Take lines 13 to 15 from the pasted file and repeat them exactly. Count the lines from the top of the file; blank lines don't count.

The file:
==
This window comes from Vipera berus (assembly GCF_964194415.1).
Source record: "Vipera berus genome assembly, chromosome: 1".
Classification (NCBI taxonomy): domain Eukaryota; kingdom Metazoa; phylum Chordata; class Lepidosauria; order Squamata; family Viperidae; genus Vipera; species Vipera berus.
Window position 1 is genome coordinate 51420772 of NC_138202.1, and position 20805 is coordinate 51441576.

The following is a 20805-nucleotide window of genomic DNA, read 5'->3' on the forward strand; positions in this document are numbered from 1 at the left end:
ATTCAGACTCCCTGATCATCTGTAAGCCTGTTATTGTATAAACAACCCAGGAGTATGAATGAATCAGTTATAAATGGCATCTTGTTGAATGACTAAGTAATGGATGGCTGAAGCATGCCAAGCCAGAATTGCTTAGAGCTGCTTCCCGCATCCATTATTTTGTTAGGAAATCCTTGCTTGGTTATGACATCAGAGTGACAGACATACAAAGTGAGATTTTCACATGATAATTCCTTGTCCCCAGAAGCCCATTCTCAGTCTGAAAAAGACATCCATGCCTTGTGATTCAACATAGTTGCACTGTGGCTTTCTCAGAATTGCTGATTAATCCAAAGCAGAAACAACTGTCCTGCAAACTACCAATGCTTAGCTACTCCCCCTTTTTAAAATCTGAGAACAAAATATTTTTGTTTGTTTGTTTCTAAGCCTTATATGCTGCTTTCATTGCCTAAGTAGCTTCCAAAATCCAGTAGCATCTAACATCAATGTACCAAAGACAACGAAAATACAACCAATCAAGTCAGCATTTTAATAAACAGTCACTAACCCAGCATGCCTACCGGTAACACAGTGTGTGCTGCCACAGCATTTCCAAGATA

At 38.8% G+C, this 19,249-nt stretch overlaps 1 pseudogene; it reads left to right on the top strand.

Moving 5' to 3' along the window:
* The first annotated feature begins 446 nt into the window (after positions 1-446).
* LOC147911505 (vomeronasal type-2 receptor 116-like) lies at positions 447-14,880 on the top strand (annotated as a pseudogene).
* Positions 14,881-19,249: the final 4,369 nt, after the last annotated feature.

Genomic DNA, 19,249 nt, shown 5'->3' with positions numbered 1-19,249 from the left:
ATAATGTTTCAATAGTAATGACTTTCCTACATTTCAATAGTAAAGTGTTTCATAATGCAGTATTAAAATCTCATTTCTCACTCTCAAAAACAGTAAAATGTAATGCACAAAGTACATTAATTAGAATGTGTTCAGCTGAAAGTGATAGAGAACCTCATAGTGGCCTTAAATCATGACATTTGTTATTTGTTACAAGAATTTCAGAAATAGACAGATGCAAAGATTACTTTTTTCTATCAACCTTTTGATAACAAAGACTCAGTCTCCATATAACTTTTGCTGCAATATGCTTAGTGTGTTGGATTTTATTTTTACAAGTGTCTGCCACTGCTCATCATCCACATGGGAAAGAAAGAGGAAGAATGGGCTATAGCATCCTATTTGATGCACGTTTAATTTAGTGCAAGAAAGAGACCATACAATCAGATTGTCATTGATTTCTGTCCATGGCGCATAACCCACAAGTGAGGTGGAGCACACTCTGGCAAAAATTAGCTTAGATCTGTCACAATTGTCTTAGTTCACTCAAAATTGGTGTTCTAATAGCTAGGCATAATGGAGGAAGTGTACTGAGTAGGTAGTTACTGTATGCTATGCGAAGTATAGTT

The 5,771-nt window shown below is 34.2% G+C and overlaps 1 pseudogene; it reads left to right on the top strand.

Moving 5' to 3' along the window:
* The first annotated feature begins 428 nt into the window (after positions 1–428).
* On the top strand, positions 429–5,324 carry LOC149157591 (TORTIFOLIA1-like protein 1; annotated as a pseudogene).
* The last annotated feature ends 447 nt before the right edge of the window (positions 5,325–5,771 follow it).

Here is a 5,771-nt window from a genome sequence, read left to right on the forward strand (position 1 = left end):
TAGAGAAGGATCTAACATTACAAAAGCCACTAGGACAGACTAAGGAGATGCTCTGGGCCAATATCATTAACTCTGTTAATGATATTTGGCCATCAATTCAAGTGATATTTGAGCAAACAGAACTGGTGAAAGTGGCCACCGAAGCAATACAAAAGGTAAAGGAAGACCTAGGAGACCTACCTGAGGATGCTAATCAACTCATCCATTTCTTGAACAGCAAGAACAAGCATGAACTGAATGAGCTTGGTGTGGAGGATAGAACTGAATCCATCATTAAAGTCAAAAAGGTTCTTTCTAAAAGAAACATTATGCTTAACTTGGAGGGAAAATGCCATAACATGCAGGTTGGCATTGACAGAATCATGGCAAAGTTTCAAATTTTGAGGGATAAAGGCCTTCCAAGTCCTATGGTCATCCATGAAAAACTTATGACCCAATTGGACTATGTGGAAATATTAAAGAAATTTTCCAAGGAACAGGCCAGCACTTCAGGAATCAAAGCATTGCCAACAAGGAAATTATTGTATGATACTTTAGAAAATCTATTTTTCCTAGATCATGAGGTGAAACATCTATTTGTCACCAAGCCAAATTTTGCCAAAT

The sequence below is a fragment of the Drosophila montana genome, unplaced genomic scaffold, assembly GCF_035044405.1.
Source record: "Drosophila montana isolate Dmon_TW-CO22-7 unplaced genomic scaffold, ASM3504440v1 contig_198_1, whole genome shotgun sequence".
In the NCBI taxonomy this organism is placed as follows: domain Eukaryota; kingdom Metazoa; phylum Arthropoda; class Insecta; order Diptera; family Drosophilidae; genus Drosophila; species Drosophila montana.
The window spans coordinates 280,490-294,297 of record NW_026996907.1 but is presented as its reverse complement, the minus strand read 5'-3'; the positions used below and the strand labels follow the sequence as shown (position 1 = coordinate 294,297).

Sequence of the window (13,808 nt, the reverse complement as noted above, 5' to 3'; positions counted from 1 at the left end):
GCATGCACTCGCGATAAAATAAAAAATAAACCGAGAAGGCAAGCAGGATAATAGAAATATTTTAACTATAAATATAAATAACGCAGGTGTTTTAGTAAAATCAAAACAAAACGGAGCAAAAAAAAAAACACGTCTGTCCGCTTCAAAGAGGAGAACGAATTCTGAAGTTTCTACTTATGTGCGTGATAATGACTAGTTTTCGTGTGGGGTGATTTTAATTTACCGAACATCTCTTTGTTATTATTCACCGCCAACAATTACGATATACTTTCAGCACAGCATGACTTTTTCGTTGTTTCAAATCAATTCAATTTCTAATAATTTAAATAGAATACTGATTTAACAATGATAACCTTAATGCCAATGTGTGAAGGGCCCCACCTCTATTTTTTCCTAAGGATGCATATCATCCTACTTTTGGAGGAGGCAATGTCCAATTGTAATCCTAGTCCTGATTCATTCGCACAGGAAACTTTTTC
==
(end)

ATAATGTTTCAATAGTAATGACTTTCCTACATTTCAATAGTAAAGTGTTTCATAATGCAGTATTAAAATCTCATTTCTCACTCTCAAAAACAGTAAAATGTAATGCACAAAGTACATTAATTAGAATGTGTTCAGCTGAAAGTGATAGAGAACCTCATAGTGGCCTTAAATCATGACATTTGTTATTTGTTACAAGAATTTCAGAAATAGACAGATGCAAAGATTACTTTTTTCTATCAACCTTTTGATAACAAAGACTCAGTCTCCATATAACTTTTGCTGCAATATGCTTAGTGTGTTGGATTTTATTTTTACAAGTGTCTGCCACTGCTCATCATCCACATGGGAAAGAAAGAGGAAGAATGGGCTATAGCATCCTATTTGATGCACGTTTAATTTAGTGCAAGAAAGAGACCATACAATCAGATTGTCATTGATTTCTGTCCATGGCGCATAACCCACAAGTGAGGTGGAGCACACTCTGGCAAAAATTAGCTTAGATCTGTCACAATTGTCTTAGTTCACTCAAAATTGGTGTTCTAATAGCTAGGCATAATGGAGGAAGTGTACTGAGTAGGTAGTTACTGTATGCTATGCGAAGTATAGTT

The 5,771-nt window shown below is 34.2% G+C and overlaps 1 pseudogene; it reads left to right on the top strand.

Moving 5' to 3' along the window: